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CSPO 2830A - Lobbying in the US Political System

Type d'enseignement : Elective

Semester : Spring 2017-2018

Number of hours : 24

Language of tuition : English



Course Description

Lobbying is an integral part of the American political system at all levels. Lobbies and lobbyists affect all branches of government. The number of lobbyists has grown so much since the late 1960s that lobbying is often referred to as the "fourth branch" of the U.S. government after the executive, legislative, and judicial ones. The primary targets of interest groups are members of Congress. Lobbyists use different strategies and tactics (expertise, media campaigns, grassroots mobilization campaign contributions, legal action, etc.) to influence decision-makers, including the president and federal justices. However, lobbying goes beyond voting in empowering American people to influence their government. Because it is such an ingrained part of the structure of government, foreign companies and governments use lobbyists to promote their own interests. The aim of this course is to introduce students to the main theories of American politics. It will analyze a large selection of classical and contemporary readings in order to show how theories raise fundamental questions and offer a valuable tool to understand complex, concrete and interrelated political and social issues. At an empirical level, this course will introduce students to the fundamental role played by interest groups in the decision-making process and will examine the impact of lobbying on American domestic and foreign policies.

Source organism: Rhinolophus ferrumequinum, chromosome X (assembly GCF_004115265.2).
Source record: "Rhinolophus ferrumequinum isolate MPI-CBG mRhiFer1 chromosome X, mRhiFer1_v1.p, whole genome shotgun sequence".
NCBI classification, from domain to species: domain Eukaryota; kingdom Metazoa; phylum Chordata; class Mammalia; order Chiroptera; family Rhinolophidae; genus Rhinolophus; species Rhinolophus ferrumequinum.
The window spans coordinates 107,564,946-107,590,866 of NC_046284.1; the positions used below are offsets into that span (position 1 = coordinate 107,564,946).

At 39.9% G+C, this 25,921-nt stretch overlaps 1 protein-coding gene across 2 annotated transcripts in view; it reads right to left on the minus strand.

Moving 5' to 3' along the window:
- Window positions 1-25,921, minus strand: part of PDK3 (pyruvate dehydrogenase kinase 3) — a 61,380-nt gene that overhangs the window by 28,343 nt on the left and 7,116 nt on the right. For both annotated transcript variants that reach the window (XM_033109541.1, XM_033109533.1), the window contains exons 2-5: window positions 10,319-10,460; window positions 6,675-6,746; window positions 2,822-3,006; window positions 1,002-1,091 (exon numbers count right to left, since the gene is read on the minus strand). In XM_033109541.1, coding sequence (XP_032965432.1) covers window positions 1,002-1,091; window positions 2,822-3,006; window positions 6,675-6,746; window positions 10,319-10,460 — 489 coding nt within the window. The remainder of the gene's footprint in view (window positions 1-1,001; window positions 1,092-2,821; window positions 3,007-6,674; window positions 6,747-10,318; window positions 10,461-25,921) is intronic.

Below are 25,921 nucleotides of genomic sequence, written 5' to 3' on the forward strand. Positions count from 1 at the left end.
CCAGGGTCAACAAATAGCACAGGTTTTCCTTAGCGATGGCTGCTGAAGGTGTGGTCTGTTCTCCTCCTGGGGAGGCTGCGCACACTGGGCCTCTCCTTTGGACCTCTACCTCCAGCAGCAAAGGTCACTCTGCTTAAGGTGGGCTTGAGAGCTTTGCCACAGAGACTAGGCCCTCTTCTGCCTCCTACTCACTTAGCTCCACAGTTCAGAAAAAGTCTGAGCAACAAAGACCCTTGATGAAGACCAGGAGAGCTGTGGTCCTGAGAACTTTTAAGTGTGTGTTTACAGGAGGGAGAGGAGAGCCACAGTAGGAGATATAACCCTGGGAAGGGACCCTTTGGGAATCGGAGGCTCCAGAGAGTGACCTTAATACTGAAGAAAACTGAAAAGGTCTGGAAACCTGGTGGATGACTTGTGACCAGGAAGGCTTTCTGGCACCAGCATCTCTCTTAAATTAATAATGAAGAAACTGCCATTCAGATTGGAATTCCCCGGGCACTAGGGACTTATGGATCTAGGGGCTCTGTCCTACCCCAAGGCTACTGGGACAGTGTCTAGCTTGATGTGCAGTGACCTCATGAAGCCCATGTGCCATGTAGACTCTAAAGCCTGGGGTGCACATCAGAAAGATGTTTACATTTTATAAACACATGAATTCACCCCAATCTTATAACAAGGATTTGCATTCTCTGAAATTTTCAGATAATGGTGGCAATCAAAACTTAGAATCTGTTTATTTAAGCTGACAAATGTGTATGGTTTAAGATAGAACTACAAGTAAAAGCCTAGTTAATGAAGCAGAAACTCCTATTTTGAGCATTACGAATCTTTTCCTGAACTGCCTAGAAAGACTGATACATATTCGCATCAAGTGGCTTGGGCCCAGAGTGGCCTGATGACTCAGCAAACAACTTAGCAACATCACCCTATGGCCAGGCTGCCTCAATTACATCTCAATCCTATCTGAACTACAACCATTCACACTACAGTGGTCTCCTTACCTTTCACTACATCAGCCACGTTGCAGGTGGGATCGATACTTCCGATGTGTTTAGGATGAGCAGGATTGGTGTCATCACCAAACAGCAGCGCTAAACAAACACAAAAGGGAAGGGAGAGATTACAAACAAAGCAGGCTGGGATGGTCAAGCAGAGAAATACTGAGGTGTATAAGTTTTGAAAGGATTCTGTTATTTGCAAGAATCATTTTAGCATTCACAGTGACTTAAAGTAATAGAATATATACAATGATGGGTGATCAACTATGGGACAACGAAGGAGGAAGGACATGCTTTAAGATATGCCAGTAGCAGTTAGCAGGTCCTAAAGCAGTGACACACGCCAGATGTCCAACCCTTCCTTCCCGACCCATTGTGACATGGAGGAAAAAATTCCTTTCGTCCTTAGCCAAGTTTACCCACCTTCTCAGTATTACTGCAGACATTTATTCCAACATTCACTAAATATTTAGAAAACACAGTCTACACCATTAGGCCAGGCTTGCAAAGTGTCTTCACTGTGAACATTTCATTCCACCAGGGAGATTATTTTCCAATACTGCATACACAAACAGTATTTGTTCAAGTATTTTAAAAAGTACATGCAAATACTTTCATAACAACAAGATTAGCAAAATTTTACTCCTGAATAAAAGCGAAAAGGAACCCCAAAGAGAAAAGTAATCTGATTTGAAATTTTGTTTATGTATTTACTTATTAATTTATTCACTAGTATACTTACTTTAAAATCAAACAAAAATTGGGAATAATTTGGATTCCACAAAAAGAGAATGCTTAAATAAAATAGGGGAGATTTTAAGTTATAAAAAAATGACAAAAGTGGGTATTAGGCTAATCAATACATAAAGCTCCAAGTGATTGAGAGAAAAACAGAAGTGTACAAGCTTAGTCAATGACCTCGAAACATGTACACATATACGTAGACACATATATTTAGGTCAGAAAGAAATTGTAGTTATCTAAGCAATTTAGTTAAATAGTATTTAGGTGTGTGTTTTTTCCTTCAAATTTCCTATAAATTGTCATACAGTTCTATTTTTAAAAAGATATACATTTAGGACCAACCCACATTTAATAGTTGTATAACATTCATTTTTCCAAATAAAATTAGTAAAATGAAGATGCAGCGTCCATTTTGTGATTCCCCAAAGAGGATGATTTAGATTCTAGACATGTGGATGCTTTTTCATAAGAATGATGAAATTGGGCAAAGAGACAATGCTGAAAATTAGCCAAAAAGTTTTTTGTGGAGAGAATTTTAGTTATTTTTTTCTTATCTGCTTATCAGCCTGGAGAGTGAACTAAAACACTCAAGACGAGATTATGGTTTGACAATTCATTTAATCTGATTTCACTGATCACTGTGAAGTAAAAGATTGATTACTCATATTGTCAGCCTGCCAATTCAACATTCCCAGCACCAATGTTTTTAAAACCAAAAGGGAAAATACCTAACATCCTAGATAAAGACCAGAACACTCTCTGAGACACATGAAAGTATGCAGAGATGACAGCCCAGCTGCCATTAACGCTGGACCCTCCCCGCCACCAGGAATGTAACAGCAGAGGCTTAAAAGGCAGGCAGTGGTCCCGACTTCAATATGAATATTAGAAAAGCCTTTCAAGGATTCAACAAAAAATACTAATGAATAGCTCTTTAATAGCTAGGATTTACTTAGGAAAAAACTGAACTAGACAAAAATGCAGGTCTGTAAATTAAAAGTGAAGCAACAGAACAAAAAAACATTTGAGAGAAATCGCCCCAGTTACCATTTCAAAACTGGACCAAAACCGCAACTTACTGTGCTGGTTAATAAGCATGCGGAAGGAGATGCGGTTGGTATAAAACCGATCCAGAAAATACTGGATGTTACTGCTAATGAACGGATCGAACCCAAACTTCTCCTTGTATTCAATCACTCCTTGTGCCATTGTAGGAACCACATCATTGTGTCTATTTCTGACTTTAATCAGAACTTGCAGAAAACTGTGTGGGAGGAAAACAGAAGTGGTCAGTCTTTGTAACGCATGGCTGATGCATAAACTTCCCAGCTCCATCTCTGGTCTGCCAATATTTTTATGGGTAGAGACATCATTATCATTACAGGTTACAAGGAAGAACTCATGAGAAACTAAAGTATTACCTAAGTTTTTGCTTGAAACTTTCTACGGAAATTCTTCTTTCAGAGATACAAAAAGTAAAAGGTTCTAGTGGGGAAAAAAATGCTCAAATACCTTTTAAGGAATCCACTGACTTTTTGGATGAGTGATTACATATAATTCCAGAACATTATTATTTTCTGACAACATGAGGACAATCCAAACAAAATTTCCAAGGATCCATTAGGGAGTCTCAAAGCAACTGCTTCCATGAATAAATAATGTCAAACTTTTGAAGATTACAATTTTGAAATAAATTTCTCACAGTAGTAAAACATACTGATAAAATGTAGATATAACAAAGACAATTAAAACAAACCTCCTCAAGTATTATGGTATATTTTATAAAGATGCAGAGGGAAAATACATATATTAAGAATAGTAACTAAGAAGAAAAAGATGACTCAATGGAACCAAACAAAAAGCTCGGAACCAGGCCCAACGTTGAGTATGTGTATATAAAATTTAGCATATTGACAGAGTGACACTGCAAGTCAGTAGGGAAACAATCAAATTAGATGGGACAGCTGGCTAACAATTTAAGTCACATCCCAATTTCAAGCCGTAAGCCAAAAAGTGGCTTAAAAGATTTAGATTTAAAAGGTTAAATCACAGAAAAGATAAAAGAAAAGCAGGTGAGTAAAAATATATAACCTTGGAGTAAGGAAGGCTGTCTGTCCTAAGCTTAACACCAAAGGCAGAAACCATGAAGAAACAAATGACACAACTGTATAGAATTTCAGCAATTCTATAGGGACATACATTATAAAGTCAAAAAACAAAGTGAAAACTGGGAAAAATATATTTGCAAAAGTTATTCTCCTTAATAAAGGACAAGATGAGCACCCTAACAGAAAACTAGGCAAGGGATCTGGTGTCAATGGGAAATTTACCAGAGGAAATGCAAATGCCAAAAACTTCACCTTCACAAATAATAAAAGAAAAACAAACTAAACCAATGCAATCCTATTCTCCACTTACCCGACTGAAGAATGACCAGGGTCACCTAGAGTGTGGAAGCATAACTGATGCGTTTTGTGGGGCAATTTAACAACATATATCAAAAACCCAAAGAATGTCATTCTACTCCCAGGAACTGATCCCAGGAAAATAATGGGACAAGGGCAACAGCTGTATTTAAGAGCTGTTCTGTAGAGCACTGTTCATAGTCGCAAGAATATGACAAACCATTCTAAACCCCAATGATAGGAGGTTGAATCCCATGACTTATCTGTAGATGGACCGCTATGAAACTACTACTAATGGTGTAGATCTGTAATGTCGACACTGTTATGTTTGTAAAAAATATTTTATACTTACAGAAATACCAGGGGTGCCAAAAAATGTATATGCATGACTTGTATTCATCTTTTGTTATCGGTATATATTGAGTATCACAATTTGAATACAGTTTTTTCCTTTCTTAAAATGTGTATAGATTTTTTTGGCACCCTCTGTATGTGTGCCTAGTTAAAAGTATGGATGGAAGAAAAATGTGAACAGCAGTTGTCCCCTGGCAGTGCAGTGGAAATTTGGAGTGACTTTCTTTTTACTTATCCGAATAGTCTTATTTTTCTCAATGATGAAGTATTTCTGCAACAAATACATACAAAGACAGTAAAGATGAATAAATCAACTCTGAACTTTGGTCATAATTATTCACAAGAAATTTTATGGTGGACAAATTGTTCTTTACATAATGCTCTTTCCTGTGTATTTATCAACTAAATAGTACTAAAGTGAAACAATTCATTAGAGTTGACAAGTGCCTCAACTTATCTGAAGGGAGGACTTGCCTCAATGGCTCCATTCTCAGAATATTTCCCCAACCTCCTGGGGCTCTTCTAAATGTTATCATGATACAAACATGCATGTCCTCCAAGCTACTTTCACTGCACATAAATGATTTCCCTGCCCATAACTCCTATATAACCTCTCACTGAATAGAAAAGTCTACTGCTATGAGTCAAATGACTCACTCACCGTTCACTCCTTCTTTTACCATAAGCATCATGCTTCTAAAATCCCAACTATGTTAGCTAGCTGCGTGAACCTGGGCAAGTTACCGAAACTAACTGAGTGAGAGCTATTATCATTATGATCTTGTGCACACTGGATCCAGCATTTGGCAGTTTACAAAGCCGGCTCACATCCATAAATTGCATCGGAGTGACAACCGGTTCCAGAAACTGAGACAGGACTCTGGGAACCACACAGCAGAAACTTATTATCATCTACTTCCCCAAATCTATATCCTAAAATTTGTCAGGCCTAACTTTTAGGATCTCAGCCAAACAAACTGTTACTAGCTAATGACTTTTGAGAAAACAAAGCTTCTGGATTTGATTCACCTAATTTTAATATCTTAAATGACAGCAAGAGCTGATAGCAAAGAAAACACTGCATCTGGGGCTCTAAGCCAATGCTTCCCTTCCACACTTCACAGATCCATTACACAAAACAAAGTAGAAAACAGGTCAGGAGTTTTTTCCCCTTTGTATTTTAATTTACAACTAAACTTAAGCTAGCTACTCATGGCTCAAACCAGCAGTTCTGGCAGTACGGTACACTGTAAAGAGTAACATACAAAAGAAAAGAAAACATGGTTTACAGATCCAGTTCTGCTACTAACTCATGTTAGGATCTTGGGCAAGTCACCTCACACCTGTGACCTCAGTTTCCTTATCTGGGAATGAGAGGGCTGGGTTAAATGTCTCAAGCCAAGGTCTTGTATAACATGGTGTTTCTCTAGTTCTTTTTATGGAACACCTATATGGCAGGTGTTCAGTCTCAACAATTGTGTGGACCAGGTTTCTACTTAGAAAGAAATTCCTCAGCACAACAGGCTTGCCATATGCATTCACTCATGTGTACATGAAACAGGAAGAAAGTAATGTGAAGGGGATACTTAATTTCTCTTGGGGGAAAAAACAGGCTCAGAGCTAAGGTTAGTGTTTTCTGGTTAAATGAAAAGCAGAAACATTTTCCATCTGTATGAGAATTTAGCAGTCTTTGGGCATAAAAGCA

OUESLATI, Salah (Maître de conférences des Universités à Poitiers)

Pedagogical format

The first hour of each session will be devoted to the analysis of one of the main interest group theories. An oral presentation focusing on a case study will be tackled in the second hour accompanied by a class discussion.

Course validation

Oral presentation. Class participation. Final essay.


Oral presentation 15 to 20 min : students are expected to assess a given problematic or analyze a case study based on a thorough reading of relevant literature (30%). Class participation: students are encouraged to participate regularly and interact not only with the teacher but also with each other (10%). Final essay 2h: students are expected to answer a question or analyze a quote in a critical and argumentative way and demonstrate their capacity to master the theoretical approaches as well as the empirical cases studied in class (60%).

Required reading

  • Robert Dahl: Who Governs? (1961)
  • Wright Mill: The Power Elite (1956)
  • Steven Lukes: Power: A Radical View (2005)
  • Scott H. Ainsworth, Analyzing Interest Groups, Group Influence on People and Policies (2002)
  • Tony Smith: Foreign Attachment: The Power of Interest Groups in the Making of American